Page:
In this regard, the case of the PandaDoc company, leader in the sector of electronic signatures of documents, had a certain resonance. At the beginning of September, four of its managers were arrested and jailed by the Belarusian authorities for supporting the protests; the company offered financial support to Belarusian officials who would refuse to comply with government orders. After circulating an internal survey and founding that 83% of its employees preferred to leave Minsk, PandaDoc therefore promptly decided to move its offices to Ukraine (in Kiev, Odessa, and Lviv). As the company executives admit, in addition to geographical and linguistic proximity, the tax aspect also encourages entrepreneurs to move here: income tax in Ukraine stops at 5%, while in Minsk it is 9%.

It was not only PandaDoc that publicly supported the Belarusian protesters during these three months of uninterrupted protests. A group of cyber activists, or as they call themselves "Cyber ​​Partisans of Belarus", came to form quite spontaneously. It targets government sites and makes secret data and documents available (especially relating to law enforcement agencies involved in crackdowns on protests). The IT workers, who joined the demonstrations in August carrying keyboards (white as the flowers symbolising the protests), also sent an open letter to the authorities, threatening the mass flight of specialists and experts from the world of technology – an which will determine the virtual cancellation of all the achievements made by Belarus in the sector in the last fifteen years.

Destination Kiev

In this sense, Kiev can be more than happy of this selected – and unearned – migratory flow. On the other hand, it should also be noted that the Ukrainian government was quick to take advantage of the opportunity. In August it introduced an ad hoc quota for work permits for IT sector specialists (5,000 units), who can obtain a residence permit valid for ten years for themselves and their families. In September, the Ministry for Digital Transformation, together with those of Foreign Affairs and the Economy, launched a portal with a call centre that offers 24/7 direct assistance to those who intend to move to Ukraine from Belarus. Finally, on 4 October, a decree , specifically intended for Belarusian citizens, simplified the process of obtaining a residence permit and registering as entrepreneurs.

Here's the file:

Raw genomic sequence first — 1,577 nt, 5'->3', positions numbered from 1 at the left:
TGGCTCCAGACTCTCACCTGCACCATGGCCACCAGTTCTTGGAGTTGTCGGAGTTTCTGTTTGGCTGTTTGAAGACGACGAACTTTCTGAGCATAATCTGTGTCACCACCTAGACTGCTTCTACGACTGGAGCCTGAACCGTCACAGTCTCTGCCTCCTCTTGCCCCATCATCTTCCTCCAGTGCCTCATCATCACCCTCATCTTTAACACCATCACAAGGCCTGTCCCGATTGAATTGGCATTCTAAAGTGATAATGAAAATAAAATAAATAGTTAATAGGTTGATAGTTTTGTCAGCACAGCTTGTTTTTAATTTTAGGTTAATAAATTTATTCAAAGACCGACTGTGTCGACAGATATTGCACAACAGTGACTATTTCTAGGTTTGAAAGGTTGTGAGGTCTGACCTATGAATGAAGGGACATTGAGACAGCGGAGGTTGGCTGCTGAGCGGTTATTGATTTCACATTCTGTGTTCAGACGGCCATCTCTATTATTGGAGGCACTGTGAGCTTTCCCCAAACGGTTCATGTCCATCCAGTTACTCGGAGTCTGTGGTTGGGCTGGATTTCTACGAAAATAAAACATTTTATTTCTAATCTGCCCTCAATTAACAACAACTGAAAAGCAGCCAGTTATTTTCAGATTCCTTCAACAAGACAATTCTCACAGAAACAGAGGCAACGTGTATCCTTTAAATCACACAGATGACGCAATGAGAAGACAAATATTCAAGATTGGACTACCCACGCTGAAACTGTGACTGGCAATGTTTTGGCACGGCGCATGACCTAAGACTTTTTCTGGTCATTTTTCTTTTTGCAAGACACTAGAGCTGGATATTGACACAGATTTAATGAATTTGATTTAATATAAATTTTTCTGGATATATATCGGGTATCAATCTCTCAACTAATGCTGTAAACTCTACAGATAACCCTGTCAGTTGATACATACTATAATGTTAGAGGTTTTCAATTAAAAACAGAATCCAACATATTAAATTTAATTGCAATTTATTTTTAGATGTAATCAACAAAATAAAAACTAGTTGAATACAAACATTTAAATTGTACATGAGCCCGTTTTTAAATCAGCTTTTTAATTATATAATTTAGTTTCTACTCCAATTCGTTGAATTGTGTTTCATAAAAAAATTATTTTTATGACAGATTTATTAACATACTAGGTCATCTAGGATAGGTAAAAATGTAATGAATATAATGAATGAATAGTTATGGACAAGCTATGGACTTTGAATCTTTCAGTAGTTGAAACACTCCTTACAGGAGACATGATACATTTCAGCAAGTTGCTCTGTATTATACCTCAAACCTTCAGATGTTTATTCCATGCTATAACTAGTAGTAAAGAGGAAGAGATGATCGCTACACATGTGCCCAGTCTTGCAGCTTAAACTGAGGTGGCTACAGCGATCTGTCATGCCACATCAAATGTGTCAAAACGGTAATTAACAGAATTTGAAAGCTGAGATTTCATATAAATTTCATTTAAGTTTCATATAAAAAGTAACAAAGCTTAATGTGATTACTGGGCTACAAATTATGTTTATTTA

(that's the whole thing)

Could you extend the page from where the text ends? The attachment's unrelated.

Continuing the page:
Outside the government sphere, grassroots initiatives have arisen in recent months that help Belarusian computer scientists and programmers to move to Ukraine through the search for housing, offices, and letters of invitation. Among these is the European Association of Software Engineering , headed by Ukrainian Vladyslav Savčenko. Since August, the association has helped some 60 IT companies and 500 workers in the sector to move from Minsk to the country, both temporarily and permanently.

The value added that these new workers (and taxpayers) will bring to Ukraine will be significant, given that this is currently one of the fastest developing sectors and one that guarantees the greatest profits. Furthermore, having at their disposal an average salary far above the country's standard, these experts and their families will also benefit the country's economy as consumers.

However, Minsk did respond following the Ukrainian government initiatives that facilitate the transfer of Belarusian citizens: for the Belarusian authorities these are "hostile" actions that "undermine mutual trust" between the two countries. In the same way, the demonstrations of solidarity that came from Ukraine towards the opposition, the calls for new elections, and the debates about possible sanctions against the neighbouring country were condemned. Minsk directly accused Kiev of interfering in its domestic affairs. In response, Ukrainian Foreign Minister Pavlo Klimlin recently announced that Aleksandr Lukashenko will henceforth be called by name and surname, no longer "President of Belarus". Meanwhile, on 29 October Minsk closed its land borders with Ukraine, Lithuania, Latvia, and Poland, officially justifying the decision with the spread of the Covid-19 epidemic. However, it seems that, for the moment, the closure mainly affects incoming foreign citizens.